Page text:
Ethical hackers are in increasing demand as companies scramble to protect themselves from mounting cybersecurity threats. What’s involved in this well-paid role and how do you become a white-hat hacker?
Ethical – or white-hat – hackers could be the next key cybersecurity role as businesses across a wide range of industries seek to pre-empt threats, thefts and fraud in light of increasing incidents of cyber crime.
In fact, cyber crime became the second most reported economic crime in 2016, affecting 32 percent of organizations. Despite this surge, companies remain drastically underprepared to face off cybersecurity threats with only 37 percent of organizations boasting a cyber incident response plan.
That’s one reason why companies around the world are revisiting their cybersecurity policies, which may involve using the skills of professionals like white-hat hackers who may have once been overlooked in the corporate world.
The Role of Ethical Hackers
Companies hire white-hat hackers, or penetration testers, to essentially probe their systems for weaknesses that may be vulnerable to attack by their black-hat counterparts.
In doing so, ethical hackers are able to prevent cyber attacks before they occur and to stop associated data theft and fraud.
That means ethical hackers must be masters of a range of skills and techniques used by cyber criminals to crack client systems.
You’ll need to develop your knowledge of Unix/Linux commands and distributions, build your understanding of programming, such as C, LISP, Perl and Java and learn more about databases, such as Structured Query Language (SQL) databases, along with gaining a thorough understanding of all aspects of network engineering.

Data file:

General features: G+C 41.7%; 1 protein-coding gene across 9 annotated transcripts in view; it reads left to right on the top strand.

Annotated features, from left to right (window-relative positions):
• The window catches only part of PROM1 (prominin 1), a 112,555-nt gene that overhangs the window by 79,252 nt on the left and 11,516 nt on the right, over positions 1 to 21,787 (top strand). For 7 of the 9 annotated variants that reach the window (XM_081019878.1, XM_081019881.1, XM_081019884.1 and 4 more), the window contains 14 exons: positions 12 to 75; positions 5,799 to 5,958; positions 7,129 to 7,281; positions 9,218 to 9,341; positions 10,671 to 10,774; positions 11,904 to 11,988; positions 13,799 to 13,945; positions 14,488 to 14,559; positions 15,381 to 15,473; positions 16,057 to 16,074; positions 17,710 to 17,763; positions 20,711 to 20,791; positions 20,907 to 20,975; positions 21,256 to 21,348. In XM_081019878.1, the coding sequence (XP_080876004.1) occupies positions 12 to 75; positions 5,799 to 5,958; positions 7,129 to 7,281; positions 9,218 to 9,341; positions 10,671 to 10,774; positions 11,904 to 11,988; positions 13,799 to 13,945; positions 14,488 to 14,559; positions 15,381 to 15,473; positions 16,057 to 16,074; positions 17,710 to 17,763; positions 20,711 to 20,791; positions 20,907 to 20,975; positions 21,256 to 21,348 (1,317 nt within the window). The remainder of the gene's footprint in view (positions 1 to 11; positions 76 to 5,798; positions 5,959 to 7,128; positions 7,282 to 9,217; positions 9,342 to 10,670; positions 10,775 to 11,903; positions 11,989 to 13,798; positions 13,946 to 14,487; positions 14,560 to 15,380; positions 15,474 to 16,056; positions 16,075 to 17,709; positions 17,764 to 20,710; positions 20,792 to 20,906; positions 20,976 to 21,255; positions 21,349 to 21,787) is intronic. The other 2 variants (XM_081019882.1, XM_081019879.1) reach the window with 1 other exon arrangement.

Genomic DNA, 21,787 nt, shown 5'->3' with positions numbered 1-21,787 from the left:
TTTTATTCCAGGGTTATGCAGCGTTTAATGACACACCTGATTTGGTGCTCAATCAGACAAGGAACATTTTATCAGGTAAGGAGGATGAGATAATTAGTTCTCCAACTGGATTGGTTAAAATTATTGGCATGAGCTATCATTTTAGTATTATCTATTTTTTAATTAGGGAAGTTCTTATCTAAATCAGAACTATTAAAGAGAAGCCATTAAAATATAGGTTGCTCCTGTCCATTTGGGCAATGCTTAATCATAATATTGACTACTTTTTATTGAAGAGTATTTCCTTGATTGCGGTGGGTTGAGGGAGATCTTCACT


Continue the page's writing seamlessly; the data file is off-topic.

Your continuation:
Identifying a Career Path
The truth is that white-hat hackers are not created in a day. They are highly skilled professionals with vast experience in IT systems.
To get started, you’ll likely need a Bachelor’s degree or equivalent in computer science along with official security accreditations such as Certified Ethical Hacker (CEH), Global Information Assurance Certification Penetration Tester (GIAC GPEN) and Offensive Security Certified Professional (OSCP).
You’ll also need to back up your book learning with real-world experience. Working your way up from a network support role into a networking engineering position with a focus on penetration testing is an excellent place to begin.
Ethical hacking is not just limited to technical skills. You’ll also need to develop strong problem-solving abilities and the high-level communication skills required to simulate social engineering attacks.
Many master’s programs address these skill gaps and nurture soft skills in highly technical professionals, equipping them for leadership roles and preparing them for career advancement. It’s clear that while a cybersecurity professional may have all the technical skills required to do their job competently, they still need the vital soft skills that master’s programs offer.
Follow the Money
American companies are investing significant funds to protect their operations against cyber crime – PwC reports that U.S. cybersecurity, and that means remuneration in the ethical hacking industry, can be highly lucrative.
For example, Google pays white-hat hackers up to $20,000 for revealing vulnerabilities that give direct access to Google servers.
White-hat hackers are not limited to working for a single corporation. Rather, companies such as HackerOne connect top companies like Yahoo!, Adobe, Uber and Twitter with a community of freelance ethical hackers who work on commission to identify cybersecurity weaknesses in client systems.
Bugcrowd is a similar platform that connects ethical hackers with companies including Pinterest, Tesla and Western Union – with rewards ranging from $1,500 to $10,000 for finding weaknesses in network appliances, web and mobile apps, and network infrastructure.
As companies around the globe scramble to protect themselves against mounting cybersecurity threats, ethical hackers are no longer dismissed or overlooked by America’s largest businesses.
Rather, they are employed to test client systems for cybersecurity vulnerabilities and are rewarded handsomely for their efforts.
What do you think about the role ethical hackers play in protecting companies from cyber crime?